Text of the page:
Stuff I Write, Stuff I Like

Stuff I Think About Stuff I Write: Harry Crews, Cotton Candy, Guilt, Joan Didion, Kids, Words and A Plague of Basement Locusts

In Uncategorized on June 2, 2013 at 5:13 am

Harry Crews used to say this about writing:  “You wait until you got time to write a novel, or time to write a story, or time to read the hundred thousands of books you should have already read – if you wait for the time, you will never do it. ‘Cause there ain’t no time; world don’t want you to do that. World wants you to go to the zoo and eat cotton candy, preferably seven days a week.”

Trying to be a writer or any kind of artistic type while balancing groceries and bills and dishes and trash day and raising kids and showering every once in a while – plus making time for cotton candy, which is, of course, delicious– can feel impossible.

Especially the raising kids part. There’s so much guilt there.

“Shh, mommy’s working,” I’ve heard myself say for too many years now.

I worry what this does to my kids, how they take that in and in.

My son, in an end-of-year report, wrote this about my work life:  “Sometimes it seems like my mom never gets time off. She’s always working.”

By which he means I stare into my computer. By which he means he hears me say “not now.” He hears me say, “seriously, I’m trying to think here,” and, simply, “no.”

No to whatever it is he’s asking, to whatever it is he needs at the moment, to whatever it is I think can wait.

It hurts my lungs to write that.

Most true things hurt to write about.

How can I be sure about what can and cannot wait? How can I know what really matters?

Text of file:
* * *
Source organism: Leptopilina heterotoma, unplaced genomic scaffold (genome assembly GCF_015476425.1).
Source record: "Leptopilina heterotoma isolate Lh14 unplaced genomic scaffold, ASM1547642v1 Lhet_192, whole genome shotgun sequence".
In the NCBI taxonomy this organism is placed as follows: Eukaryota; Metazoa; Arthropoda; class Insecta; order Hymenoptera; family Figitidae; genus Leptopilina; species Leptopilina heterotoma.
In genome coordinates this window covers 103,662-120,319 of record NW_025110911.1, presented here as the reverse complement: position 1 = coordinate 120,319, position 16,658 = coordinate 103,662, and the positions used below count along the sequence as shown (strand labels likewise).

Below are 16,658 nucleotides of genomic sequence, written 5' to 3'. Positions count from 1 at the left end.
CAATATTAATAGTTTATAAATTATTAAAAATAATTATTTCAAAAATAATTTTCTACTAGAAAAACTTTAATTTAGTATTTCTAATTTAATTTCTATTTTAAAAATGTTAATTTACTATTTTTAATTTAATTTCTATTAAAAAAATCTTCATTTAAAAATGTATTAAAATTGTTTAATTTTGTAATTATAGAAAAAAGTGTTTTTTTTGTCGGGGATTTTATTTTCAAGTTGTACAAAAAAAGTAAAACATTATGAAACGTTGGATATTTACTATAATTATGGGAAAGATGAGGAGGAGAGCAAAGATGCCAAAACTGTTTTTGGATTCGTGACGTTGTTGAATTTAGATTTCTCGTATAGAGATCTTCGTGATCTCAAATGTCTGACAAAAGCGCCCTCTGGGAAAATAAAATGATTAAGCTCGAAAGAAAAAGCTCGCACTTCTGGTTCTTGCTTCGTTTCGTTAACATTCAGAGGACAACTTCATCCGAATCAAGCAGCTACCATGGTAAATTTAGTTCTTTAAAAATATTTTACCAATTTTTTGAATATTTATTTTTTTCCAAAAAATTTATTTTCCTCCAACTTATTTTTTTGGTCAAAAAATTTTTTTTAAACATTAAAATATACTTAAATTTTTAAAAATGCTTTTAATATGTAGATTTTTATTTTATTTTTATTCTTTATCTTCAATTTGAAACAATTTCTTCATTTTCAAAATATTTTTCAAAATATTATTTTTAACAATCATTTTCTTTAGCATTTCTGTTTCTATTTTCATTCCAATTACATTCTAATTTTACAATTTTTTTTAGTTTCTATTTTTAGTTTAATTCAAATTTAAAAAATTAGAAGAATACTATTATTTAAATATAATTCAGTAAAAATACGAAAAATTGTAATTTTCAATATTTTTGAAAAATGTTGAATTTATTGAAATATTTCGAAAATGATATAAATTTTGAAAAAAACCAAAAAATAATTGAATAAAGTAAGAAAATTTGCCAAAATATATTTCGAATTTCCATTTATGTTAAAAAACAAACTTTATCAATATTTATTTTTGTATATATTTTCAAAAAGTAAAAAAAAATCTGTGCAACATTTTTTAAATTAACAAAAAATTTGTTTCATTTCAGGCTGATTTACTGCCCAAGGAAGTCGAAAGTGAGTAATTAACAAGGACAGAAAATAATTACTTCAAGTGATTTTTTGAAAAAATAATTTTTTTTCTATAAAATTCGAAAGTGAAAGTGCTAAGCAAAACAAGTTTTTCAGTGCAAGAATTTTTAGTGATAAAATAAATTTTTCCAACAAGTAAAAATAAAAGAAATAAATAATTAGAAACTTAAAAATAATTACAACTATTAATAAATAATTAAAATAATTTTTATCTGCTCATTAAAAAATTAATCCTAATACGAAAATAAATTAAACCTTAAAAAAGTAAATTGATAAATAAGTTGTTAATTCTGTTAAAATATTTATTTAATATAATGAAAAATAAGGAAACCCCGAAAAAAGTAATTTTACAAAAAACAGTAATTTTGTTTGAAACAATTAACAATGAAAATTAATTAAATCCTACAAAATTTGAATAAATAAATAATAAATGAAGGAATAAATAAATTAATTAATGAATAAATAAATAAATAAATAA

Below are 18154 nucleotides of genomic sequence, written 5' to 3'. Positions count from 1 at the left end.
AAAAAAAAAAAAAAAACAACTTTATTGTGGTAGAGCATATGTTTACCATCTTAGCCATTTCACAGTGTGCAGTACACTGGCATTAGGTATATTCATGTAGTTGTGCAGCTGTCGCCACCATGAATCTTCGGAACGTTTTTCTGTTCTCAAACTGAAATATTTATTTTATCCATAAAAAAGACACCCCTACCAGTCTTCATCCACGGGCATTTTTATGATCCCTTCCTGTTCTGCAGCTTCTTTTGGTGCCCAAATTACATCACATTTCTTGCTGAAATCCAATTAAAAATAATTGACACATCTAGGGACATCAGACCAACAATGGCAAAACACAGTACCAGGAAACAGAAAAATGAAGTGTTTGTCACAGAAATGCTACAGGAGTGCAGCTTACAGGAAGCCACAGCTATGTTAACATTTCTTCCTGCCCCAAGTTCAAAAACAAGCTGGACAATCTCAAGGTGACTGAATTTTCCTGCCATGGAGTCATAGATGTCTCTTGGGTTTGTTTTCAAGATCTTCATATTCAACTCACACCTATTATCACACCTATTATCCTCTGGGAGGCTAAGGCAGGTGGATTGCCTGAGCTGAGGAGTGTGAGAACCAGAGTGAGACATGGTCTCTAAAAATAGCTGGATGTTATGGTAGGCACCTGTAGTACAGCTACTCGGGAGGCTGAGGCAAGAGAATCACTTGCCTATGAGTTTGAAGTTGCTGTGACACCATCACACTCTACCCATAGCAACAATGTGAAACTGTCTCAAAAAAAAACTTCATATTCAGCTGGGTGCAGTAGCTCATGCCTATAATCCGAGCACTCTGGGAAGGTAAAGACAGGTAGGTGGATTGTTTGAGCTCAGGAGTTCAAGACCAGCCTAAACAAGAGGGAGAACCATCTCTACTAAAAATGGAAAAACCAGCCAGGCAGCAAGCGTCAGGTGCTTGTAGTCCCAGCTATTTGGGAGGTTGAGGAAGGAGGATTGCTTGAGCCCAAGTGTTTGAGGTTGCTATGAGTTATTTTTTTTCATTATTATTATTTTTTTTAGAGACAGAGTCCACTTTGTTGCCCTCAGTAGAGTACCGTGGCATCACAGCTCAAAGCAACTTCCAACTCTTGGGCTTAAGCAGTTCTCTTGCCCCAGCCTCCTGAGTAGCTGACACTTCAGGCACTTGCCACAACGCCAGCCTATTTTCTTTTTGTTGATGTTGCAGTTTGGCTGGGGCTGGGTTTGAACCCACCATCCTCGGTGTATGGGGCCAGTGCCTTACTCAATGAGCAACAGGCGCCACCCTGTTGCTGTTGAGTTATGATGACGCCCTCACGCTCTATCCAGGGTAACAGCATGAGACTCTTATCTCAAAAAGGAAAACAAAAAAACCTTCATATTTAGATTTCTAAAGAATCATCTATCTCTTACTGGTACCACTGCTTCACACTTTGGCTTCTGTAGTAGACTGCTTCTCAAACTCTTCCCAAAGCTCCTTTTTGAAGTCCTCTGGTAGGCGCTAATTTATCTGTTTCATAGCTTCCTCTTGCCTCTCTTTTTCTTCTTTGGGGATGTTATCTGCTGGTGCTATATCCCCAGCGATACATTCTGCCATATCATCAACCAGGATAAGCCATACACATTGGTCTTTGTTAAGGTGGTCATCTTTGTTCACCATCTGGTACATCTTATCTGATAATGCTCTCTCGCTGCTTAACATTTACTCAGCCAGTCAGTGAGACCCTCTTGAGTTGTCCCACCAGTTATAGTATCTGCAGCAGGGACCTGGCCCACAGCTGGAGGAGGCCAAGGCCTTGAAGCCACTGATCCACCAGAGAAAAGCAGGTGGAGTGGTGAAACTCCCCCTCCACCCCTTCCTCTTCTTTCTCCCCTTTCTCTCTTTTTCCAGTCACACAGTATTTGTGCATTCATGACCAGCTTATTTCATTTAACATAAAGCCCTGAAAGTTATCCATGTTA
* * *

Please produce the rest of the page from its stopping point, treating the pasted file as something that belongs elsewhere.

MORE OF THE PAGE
Joan Didion, in her wonderful book Blue Nights, talks about this, too. After the loss of her daughter Quintana, Didion runs back through time, worrying over the moments when she paid attention to her work, the page, and shut her daughter, her heart-work, out.

“Shh, mommy’s working,” she said.

Having a child is like letting your heart walk around outside your body. The writer Elizabeth Stone said that and it’s true.

I love my children.

I need to write because writing is what I do, another kind of out-of-body heart.

There’s no way to balance this.

One of my writer friends who doesn’t have kids sent me an e-mail the other day. “For when you get away from your writer’s desk,” it said.

I read the e-mail on my phone when I took a break from mopping up a puddle of apple juice I’d just spilled on our not-so-mop-able old kitchen floor.

My writer’s desk is covered with bill baskets and Highlights magazines. I write when I can, where I can, which is rarely at that desk these days. There is no photogenic, iconic writers’ nook in our house. My husband, a writer too, and I – we write where we can, in the bathroom if necessary.

 

“How do you balance your life/writing/work/kids/etc.?” someone asked me in an interview recently.

It seems like such an easy question. My husband and I understand each other. We do our best to give each other time. We read for each other, too, which saves an incredible amount of bumbling-around. We’re very honest with each other and will tell each other whether something is working or not. It helps a lot.

As parents, we know how important it is to love and still corral our kids. But sometimes it’s easier than others.

One day when it was my turn to write, my husband said, simply, “go.” I went down and locked myself in my office. I swooped everything off that writing desk and settled in, determined to knock out 10 pages, just like that.

A short while later, I heard footsteps. My son and daughter snuck down and stood outside my office door. They kept knocking. They kept shoving notes under the door.

“We’re hungry,” my daughter said.

“No, starving,” my son, who’s older and more sophisticated when it comes to manipulation, said. I knew they’d just had lunch.

“We’re scared,” my daughter said.

“Terrified,” my son said, even though I knew my husband was right upstairs doing dishes and had probably glanced away from them for just a minute.

Finally, when I still didn’t open the door, my daughter said, “You know, there are bugs out here,” and my son said, “Locusts.”

 

There are no locusts in our basement.

I love my children.

I love my children.

But sometimes it’s important to not open the door.

Tell me how  to live with that.

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